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Lost & Found


VideoLost: Red female dog, named Mellie, Corgi build, stocky, short legs, Creekwood or Eagle Creek Ranch, Floresville. Call Christy 501-442-1812 or Kevin 210-577-8364 anytime! We miss our girl so much!

VideoLost: Huge male Siamese cat, from Hickory Hill off 539 since March 19, mostly inside cat, family is devastated. Call 830-947-9988 or call/text 830-534-0529 if found/seen. 

VideoFound: Black female dog with white spot on chest, in Poth, very friendly but has no collar. Call 830-484-2024
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Help Wanted

F&W Electrical is now hiring journeyman, backhoe operators, and laborers. Apply at 6880 U.S. Hwy. 181 N., Floresville, Monday-Friday, 8-5. 830-393-0083. EOE.
Learning Center hiring full-time teacher, must have high school diploma/GED and be at least 18 years of age. Call 830-393-0575 for more information.  
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Agriculture Today


Texas Cash Market recap, April 23




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May 4, 2011 | 3,066 views | Post a comment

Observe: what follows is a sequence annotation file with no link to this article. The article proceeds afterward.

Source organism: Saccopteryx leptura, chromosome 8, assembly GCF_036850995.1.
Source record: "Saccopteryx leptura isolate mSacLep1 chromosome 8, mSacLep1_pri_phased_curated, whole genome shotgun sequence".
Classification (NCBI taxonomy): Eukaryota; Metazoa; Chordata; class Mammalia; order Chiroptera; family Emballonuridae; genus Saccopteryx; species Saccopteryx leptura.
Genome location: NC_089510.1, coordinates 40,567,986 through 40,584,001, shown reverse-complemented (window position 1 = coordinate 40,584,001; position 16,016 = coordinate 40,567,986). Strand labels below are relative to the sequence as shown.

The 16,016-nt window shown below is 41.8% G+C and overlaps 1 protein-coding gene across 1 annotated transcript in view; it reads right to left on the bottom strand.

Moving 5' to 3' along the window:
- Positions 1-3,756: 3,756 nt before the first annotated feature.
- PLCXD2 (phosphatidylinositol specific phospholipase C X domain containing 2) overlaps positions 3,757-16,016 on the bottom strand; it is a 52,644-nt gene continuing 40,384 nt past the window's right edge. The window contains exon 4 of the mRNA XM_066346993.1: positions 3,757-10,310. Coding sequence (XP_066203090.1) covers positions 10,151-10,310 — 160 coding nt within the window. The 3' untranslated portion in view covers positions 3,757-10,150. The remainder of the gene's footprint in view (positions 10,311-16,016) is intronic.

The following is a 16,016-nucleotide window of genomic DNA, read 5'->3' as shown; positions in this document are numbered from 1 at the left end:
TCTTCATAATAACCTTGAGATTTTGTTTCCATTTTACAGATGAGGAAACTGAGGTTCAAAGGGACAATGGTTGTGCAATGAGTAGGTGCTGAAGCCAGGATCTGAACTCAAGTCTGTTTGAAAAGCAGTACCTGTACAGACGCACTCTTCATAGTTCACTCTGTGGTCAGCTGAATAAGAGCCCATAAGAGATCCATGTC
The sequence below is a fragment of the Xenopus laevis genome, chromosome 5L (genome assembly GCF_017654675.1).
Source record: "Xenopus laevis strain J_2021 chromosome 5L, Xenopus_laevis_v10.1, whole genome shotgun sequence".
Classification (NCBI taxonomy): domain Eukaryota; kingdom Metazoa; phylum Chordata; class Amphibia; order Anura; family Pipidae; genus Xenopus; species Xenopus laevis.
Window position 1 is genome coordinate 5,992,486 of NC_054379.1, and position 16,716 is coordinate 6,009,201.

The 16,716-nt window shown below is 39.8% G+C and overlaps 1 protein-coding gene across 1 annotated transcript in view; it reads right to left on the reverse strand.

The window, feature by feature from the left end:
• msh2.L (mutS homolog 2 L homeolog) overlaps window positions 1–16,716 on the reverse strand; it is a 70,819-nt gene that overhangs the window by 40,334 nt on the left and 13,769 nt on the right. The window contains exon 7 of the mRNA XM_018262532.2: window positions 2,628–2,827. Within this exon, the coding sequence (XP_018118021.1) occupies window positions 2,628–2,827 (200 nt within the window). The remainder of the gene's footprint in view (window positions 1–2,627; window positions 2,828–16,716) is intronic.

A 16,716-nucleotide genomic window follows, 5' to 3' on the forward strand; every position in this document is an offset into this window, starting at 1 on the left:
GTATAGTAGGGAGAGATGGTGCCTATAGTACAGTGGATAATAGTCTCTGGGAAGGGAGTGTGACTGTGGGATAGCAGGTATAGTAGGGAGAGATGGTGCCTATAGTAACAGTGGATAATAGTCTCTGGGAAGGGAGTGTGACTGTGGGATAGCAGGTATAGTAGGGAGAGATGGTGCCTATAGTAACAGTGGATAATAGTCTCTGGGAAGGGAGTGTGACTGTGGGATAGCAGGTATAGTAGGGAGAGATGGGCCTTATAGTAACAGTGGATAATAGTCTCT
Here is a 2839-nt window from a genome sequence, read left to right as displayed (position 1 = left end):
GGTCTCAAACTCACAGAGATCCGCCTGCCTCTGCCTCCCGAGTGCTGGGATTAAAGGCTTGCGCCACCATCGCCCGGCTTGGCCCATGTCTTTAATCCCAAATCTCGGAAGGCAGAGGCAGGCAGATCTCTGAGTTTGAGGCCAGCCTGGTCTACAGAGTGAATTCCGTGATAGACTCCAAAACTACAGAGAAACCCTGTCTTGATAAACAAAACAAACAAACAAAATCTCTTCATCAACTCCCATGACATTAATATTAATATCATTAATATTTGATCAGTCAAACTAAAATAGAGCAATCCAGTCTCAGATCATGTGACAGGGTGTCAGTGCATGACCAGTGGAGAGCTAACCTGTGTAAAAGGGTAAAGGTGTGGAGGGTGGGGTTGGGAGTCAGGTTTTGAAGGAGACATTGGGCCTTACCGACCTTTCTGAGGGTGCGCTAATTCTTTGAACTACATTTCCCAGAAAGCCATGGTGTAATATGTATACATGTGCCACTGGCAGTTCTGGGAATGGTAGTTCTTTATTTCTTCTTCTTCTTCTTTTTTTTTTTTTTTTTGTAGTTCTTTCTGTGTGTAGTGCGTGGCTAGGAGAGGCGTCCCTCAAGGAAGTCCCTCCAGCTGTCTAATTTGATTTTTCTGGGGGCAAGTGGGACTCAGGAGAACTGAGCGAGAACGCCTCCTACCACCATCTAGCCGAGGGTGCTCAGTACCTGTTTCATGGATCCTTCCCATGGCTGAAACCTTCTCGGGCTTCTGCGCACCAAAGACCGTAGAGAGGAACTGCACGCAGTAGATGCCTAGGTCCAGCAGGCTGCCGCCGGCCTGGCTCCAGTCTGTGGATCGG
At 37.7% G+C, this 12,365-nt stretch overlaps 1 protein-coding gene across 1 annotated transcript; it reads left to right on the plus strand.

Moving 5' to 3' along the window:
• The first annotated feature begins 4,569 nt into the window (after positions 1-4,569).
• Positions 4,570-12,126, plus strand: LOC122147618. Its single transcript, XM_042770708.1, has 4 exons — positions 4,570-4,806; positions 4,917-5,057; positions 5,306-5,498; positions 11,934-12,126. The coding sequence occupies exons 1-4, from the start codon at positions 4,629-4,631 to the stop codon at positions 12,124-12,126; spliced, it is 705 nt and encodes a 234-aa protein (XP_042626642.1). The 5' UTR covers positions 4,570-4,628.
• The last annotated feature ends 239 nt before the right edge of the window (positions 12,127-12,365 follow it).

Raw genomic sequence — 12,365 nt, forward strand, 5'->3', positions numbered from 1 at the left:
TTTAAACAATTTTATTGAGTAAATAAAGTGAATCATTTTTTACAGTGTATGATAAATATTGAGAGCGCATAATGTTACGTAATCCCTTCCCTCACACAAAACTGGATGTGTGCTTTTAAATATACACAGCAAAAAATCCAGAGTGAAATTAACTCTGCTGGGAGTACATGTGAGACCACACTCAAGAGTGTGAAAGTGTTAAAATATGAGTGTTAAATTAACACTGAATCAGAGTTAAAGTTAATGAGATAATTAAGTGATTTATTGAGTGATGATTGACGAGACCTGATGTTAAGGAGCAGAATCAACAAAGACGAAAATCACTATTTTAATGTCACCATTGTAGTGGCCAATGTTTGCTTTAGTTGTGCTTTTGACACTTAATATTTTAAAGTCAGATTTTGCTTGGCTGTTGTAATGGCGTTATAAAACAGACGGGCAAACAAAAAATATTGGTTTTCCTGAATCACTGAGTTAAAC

AUSTIN -- For the week ending April 23, feeder cattle prices at Texas auctions were mostly $3 to $8 lower per hundredweight, though a few locations noted prices $2 to $5 higher on at least a portion of their offerings. Fed cattle prices were unchanged. Cotton prices continued to fall because of weaker Chinese demand. Corn and grain sorghum prices declined on prospects for improved planting weather in the Midwest. The dry conditions on the U.S. Central Plains pushed wheat higher. As for futures markets, feeder cattle, fed cattle and wheat were higher while cotton, corn and lumber were all lower. Rainfall ranging from a trace to locally heavy amounts of three inches or more fell in a band from Southwest to Northeast Texas. However, topsoil moisture supplies remain mostly short to very short with the entire state under drought conditions, according to the latest U.S. Drought Monitor. The winter wheat crop is 48 percent headed and reported in mostly fair to very poor condition due to the lack of moisture. Corn planting progressed to a near-normal 66 percent complete and grain sorghum is 55 percent planted, behind the average 61 percent by this date. Cotton was 14 percent planted, compared to 18 percent on average. Rice is ahead of normal with 87 percent of the acreage planted and 71 percent emerged. Corn, grain sorghum and rice were rated in mostly fair condition. Pastures were reported in mostly poor to very poor condition and needing rain statewide. . . .

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